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Movie projector: 'Green Hornet' has plenty of buzz, 'The Dilemma' may have a problem

GreenHornet Martin Luther King Day weekend has increasingly become a lucrative one for Hollywood, but that's much more likely to hold true for the debut of "The Green Hornet" than "The Dilemma" this year.

The 3-D super-hero action comedy "Green Hornet," starring Seth Rogen, is well positioned to be No. 1 this holiday weekend, according to people who have seen pre-release polling, while "The Dilemma," which pairs comedy stars Vince Vaughn and Kevin James, has much softer prospects.

"Green Hornet" should sell between $40 million and $50 million worth of tickets in the U.S. and Canada from Friday through Monday, while "The Dilemma" will likely be much lower, at between $15 million and $20 million.

Sony Pictures has much more at stake with "The Green Hornet," which co-stars Cameron Diaz and Taiwanese pop star Jay Chou. The latest adaptation of the super-hero -- who was created for a radio show in 1936 and has since appeared in film serials, a 1960s television show and comic books -- cost a hefty $130 million to make, according to two people familiar with the budget (a Sony spokesman insisted the cost was closer to $110 million).

After the film was poorly received at Comic-Con in July, the filmmakers radically changed "Green Hornet" in the editing room while Sony revamped its advertising. The changes in the campaign appear to have paid off, as "Hornet" is generating strong interst among men under 25 as well as decent interest among older men.

It has a good chance at rivaling the $46.1-million debut of "Cloverfield" in 2008, which holds the record for the biggest film debut ever over a Martin Luther King Day weekend, not accounting for inflation. It remains to be seen, however, if audiences take to the unusual hybrid of Rogen's brand of humor with fighting and explosions.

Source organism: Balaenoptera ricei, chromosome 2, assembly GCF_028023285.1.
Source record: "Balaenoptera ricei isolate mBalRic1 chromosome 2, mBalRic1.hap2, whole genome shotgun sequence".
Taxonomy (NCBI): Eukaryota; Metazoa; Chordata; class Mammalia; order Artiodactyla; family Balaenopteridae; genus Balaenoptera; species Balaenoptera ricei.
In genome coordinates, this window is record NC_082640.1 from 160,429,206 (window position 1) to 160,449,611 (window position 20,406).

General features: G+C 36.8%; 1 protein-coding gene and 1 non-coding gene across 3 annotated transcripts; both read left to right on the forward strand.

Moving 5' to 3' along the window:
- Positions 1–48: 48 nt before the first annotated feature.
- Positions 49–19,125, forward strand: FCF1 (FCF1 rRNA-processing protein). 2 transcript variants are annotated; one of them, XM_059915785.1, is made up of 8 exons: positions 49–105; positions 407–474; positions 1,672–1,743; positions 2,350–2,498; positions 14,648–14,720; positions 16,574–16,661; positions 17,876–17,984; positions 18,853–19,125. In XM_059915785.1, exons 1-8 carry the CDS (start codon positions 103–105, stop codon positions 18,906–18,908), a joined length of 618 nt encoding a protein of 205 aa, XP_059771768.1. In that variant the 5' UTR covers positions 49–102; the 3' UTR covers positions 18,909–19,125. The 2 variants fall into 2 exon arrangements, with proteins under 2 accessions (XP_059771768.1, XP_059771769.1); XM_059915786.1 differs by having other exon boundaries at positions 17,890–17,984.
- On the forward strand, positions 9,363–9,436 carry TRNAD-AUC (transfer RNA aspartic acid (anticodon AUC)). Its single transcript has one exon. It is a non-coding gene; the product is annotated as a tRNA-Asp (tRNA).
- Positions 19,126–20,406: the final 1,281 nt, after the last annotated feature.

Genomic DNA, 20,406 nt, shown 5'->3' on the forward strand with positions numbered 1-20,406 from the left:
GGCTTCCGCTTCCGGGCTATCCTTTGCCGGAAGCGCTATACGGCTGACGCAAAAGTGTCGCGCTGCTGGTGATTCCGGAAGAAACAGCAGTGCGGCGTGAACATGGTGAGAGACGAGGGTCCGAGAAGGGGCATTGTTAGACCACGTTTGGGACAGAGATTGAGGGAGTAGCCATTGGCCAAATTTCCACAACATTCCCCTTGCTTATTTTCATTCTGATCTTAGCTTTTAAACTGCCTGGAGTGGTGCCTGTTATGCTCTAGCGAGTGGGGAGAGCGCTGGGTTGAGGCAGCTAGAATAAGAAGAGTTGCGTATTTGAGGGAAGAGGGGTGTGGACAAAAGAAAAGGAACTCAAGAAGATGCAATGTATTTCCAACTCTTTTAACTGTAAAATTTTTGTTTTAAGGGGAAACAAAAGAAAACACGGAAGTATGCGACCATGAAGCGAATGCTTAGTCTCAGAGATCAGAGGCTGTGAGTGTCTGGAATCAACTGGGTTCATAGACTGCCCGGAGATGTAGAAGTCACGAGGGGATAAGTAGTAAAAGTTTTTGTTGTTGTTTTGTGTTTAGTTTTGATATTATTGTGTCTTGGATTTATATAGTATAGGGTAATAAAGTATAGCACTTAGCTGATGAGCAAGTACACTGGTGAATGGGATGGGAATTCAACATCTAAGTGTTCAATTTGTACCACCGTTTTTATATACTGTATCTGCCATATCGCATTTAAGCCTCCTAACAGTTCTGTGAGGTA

Sony has high hopes for the movie overseas as well, where Diaz, Chou and co-star Christoph Waltz are well known. It opens this weekend in several countries, including France, Germany, Great Britain and Spain.

Dilemma With "The Dilemma," which was directed by Ron Howard, Universal Pictures is hoping to draw a primarily adult audience that will appreciate the story about two male friends dealing with the fact that one of their wives is cheating. The movie cost Universal and its financing partner Spyglass Entertainment $75 million, a person close to the production said, though a Universal spokeswoman said the budget was $70 million.

A four-day opening of less than $20 million would be soft given the film's cost, but Universal is banking on "The Dilemma" generating strong word-of-mouth among initially reluctant adults and continuing to play. In the best-case scenario, the studio hopes it would perform like its 2009 movie "It's Complicated," directed by Nancy Meyers, which opened to $22.1 million and ultimately grossed $112.7 million.

Past movies starring Vaughn and James have not generated much business overseas, making the domestic performance of "The Dilemma" particularly important.

Also likely to compete near the top of the box office charts this weekend is "Black Swan." Fox Searchlight is expanding the psychological drama from 1,584 theaters to more than 2,000. "Black Swan" has done phenomenal business for a low-budget specialty film in the past few weeks, grossing $63.9 million through Wednesday, and could collect more than $10 million this weekend.

"The King's Speech" will also significantly expand its footprint, as the Weinstein Co. doubles the historical drama's national presence to about 1,500 locations. Its ticket sales stood at $34.8 million as of Wednesday.

-- Ben Fritz

Photo (top): Seth Rogen and Jay Chou in "The Green Hornet." Credit: Jaimie Trueblood / Sony Pictures

Photo (bottom): Vince Vaughn and Kevin James in "The Dilemma." Credit: Chuck Hodes / Universal Pictures

Related:

After shaky start, 'The Green Hornet' is poised for strong opening

Word of Mouth: Vince Vaughn and Kevin James vs. 'The Green Hornet'

 
Comments () | Archives (2)

Ah, another bust from the good people at Spyglass. To think, I was worried about Bond and the Hobbit BEFORE they took control at MGM...

70 not 75? 110 not 130? Who cares? Talk about nitpicking!


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